Geoffrey Bingham interviewed by Rob Linn

These audio interviews were conducted by Australian historian Rob Linn in 2005

Listen now on Sermon Audio

Geoffrey Bingham talks about his parents, their background, his relatives, siblings and their life at Wahroonga, NSW.

The centrality of church in his life, his certainty of God and his call to the ministry; his education; his father’s reaction to him going into the Anglican ministry; leaving home and moving to Sydney to complete his education; attending Moore College to study Theology and his memories of his time there; his first meeting with Laurel Chapman (his future wife) in 1939.

The war and his enlistment into the army; recruit training, army life; his embarkation for overseas service in January 1941; his Christian faith and army life; how he became known as the ‘battling padre’; Malaya and his first impressions of Singapore and the beauty of Malaya; jungle warfare training; editing battalion magazines; how some of his articles came to be played on the ABC; the difference between the Australian and British views of the Japanese invasion of Malaya.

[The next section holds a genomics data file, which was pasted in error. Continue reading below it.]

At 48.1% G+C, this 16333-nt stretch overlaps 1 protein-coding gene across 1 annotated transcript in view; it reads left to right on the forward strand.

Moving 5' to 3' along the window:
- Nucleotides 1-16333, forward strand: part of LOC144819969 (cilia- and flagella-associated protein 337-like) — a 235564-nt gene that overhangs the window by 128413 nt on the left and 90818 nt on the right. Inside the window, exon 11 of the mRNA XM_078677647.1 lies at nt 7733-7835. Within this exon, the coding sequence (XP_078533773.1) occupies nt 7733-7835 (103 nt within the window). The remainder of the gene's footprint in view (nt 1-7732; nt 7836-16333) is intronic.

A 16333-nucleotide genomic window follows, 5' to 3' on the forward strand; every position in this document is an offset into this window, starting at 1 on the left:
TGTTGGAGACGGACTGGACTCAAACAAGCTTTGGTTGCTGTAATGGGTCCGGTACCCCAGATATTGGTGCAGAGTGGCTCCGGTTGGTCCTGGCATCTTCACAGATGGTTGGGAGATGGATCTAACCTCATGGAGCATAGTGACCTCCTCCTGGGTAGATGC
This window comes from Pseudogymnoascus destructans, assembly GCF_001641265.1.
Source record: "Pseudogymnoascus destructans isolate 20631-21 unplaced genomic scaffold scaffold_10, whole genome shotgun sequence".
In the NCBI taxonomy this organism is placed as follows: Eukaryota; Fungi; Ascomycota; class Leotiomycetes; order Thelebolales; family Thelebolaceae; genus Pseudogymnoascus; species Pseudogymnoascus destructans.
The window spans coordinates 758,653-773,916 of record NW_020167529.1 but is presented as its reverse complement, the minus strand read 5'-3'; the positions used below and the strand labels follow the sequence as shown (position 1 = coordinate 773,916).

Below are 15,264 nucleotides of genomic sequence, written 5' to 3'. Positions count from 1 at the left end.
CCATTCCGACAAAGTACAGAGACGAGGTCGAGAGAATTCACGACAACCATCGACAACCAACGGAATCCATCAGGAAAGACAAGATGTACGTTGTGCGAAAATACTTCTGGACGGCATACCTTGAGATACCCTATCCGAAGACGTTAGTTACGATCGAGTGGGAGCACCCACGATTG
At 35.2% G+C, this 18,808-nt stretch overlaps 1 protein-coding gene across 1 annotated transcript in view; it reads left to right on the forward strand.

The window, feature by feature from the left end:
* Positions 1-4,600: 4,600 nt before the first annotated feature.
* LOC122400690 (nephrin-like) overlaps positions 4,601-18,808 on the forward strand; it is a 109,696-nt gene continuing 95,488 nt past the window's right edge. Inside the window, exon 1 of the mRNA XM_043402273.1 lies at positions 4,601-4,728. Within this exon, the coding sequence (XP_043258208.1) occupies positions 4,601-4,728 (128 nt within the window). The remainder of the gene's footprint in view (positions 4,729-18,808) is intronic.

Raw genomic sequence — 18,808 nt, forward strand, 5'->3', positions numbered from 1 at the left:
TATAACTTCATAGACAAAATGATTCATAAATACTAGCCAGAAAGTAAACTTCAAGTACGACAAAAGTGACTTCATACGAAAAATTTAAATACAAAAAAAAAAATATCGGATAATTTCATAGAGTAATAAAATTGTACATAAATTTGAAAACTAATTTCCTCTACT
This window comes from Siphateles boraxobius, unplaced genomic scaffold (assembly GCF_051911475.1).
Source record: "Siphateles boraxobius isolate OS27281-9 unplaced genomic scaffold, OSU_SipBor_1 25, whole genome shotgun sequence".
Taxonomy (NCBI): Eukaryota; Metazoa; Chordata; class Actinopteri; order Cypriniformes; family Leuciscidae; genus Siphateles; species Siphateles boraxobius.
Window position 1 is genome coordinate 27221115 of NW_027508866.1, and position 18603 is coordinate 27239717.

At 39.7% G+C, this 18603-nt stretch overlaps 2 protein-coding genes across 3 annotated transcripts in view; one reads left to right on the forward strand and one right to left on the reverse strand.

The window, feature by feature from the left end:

Recalls the signal technology of the time and the ferocity of Japanese attack; the withdrawal to Singapore; being wounded and captured as a Prisoner of War (POW) from a field hospital; the Changi prison camp, the loss of heart of Allied troops and the attempts at self-survival; the daily functioning of life in camp; the formation of a group for Bible studies.

Bingham speaks about his return to Australia after the war and how his experiences affected him; his memories of the response of the people of Darwin and Sydney to the POWs; his families reaction to him; his return to Moore College and dealing with the things he had learnt in the prison camp; the church’s reaction to those who had served in the armed forces; the challenges to his ethics and sensibilities.

His marriage to Laurel Chapman and her understanding of his experiences; moving to his brother’s farm and his eventual return to Moore College; his writing success, the publication of ‘Laughing Gunner’ in the Bulletin; writing short stories for papers and journals in Australia and New Zealand; Douglas Stewart; how what he had learned in Changi became the basis for the rest of his life, ministry and writing; his appointment 1953 to the Garrison Church, Sydney.

The move to Pakistan for 10 years as missionaries, returning to Sydney in 1966; an invitation from the Adelaide Bible Institute to be its Principal; his wishes for the church; his international ministry; mentions his book, Love is the Spur; the revitalisation of his writing; the role of New Creation Publications; his continuing teaching and activities.

Summary by Tim Leeder, edited